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FCC to Introduce a New Law That Will Require Disclosures for AI Used in Political Ads

Krishi Chowdhary Journalist Author expertise
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  • On Wednesday (May 22), FCC chairwoman Jessica Rosenworcel announced that the agency is planning to introduce a new set of rules that will require AI-generated political ads to show a disclaimer.
  • This is being done to curb the spread of misinformation before the massive and much-awaited US presidential election.
  • There’s currently no information on when this law can be expected to be passed. If it follows the usual course, it might take months. However, Rosenworcel assured that she is trying to get it passed before the elections.

FCC to Introduce a New Law That Will Require Disclosures for AI Used in Political Ads

The Federal Communications Commission (FCC) announced that it’s planning to introduce a new set of rules that will require political ads to include disclaimers if they’ve been created with the use of Artificial Intelligence. This will involve political ads aired both on TV as well as radio.

The announcement comes over the growing concerns about AI disrupting the upcoming US elections. Considering how AI has already been used to spread misinformation in many aspects, it won’t be a surprise if these tools are used to manipulate elections, too.

“As artificial intelligence tools become more accessible, the Commission wants to make sure consumers are fully informed when the technology is used.” – FCC Chairwoman Jessica Rosenworcel

She has already informed other agency commissioners and asked for their support on this regulation.

However, it’s worth noting that it might take at least a few months for the legislation to pan out. This means that even if it is passed, whether it will happen in time to save the upcoming US presidential election remains a big question.

Read more: Microsoft warns that China will use AI-generated content to disrupt elections in the US, India, and South Korea

More about This New Regulation

Existing regulations already prohibit misinformation and misrepresentation of candidates and political parties. However, up until now, there has been no law that addresses the role AI can play in this.

The above-mentioned law, if passed, will be one-of-a-kind and will ensure that political advertisers are forced to maintain full transparency with the viewers/listeners.

Along with a disclaimer attached to the ads, political advertisers will also be required to create a separate written disclosure in a file that would be made available to the public.

The only downside is that this law would only cover ads aired over TV, radio, and cable providers. So, all of the ads running on digital platforms and streaming services will not be covered under this rule.

What Exactly Is ‘AI-Generated’?

Another hurdle in implementing this law is the definition of AI-generated content. Today, AI is so widely used that it’s hard to tell what should be regulated and what should get a pass. AI is often used in retouching as well. Should that require a disclaimer as well? Fine margins.

While nothing has officially been decided yet, Jonathan Uriarte, a spokesperson and policy adviser for Rosenworcel has an opinion on this.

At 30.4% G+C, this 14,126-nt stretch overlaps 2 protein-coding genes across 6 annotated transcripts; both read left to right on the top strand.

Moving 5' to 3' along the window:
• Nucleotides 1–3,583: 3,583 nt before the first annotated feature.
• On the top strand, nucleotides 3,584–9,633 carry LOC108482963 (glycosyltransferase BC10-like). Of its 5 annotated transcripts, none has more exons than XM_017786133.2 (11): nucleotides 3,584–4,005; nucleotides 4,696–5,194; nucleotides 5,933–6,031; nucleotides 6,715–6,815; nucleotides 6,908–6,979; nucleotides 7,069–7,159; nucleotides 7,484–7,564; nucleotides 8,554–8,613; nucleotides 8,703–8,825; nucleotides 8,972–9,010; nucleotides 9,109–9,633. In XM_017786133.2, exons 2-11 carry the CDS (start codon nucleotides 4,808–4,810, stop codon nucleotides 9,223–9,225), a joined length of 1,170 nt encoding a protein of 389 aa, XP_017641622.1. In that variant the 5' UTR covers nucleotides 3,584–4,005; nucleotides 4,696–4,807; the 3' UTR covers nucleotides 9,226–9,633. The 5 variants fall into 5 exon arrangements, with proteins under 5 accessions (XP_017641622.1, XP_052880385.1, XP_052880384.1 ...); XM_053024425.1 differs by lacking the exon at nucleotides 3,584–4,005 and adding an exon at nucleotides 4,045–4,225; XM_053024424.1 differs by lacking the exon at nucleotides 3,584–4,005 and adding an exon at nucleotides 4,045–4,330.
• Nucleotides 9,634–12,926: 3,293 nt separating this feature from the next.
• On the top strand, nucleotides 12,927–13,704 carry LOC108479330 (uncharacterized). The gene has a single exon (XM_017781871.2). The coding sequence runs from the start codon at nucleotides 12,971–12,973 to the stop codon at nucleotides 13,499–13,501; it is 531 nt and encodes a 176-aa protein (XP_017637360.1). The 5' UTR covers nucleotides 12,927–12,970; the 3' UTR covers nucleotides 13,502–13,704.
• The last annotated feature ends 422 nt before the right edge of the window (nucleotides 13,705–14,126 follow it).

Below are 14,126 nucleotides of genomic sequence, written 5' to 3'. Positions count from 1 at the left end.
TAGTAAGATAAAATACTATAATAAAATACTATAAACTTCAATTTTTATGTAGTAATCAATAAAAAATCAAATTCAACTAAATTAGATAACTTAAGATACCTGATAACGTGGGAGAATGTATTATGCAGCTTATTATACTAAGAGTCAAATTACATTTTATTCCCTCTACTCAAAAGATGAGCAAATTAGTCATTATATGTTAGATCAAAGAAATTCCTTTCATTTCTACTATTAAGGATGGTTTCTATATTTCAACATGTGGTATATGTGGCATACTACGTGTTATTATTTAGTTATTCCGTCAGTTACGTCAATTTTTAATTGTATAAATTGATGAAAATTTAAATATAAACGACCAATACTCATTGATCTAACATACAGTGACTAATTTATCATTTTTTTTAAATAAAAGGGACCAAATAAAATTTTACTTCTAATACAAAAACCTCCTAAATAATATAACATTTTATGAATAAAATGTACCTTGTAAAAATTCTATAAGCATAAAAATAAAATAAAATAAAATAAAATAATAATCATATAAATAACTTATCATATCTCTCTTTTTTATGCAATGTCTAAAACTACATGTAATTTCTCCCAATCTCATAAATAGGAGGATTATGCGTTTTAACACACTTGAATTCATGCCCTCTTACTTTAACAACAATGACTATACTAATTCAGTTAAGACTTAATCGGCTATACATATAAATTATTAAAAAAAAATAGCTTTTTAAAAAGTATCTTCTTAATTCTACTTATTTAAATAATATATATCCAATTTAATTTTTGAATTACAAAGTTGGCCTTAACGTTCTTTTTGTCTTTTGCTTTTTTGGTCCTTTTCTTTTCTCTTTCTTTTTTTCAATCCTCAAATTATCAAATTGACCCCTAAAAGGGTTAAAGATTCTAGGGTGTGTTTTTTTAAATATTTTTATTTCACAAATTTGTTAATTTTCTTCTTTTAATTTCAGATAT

Jonathan feels that any content that has been completely created using AI, such as AI-generated voices that sound human and AI-generated human actors that appear real, should come under the new law.

However, he also added that this definition is likely to change during the finalization process.

This isn’t the first time that the FCC has been concerned over the potential misuse of AI. Earlier this year, the agency banned AI voice-cloning tools in robocalls under existing law.

This followed an unfortunate incident where just prior to New Hampshire’s primary election, a bunch of robo-callers pretending to be Joe Biden called voters and asked them to skip the votes.

Plus, in addition to the FCC, a lot of other prominent figures and organizations are also taking steps to curb the influence of AI on elections. For example, in March, Minnesota Democratic Senator Amy Klobuchar and Alaska Republican Senator Lisa Murkowski proposed the AI Transparency in Elections Act—a similar law that mandates adding disclaimers on AI political ads.

As for digital ads, platforms like Meta have taken independent steps to address the AI problem. For instance, Meta has banned using the platform’s in-house AI tools for political ads. Moreover, it also requires ads created by other third-party AI tools to put up a disclaimer.

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Krishi Chowdhary Journalist

Krishi Chowdhary Journalist

Krishi is an eager Tech Journalist and content writer for both B2B and B2C, with a focus on making the process of purchasing software easier for businesses and enhancing their online presence and SEO.

Krishi has a special skill set in writing about technology news, creating educational content on customer relationship management (CRM) software, and recommending project management tools that can help small businesses increase their revenue.

Alongside his writing and blogging work, Krishi's other hobbies include studying the financial markets and cricket.

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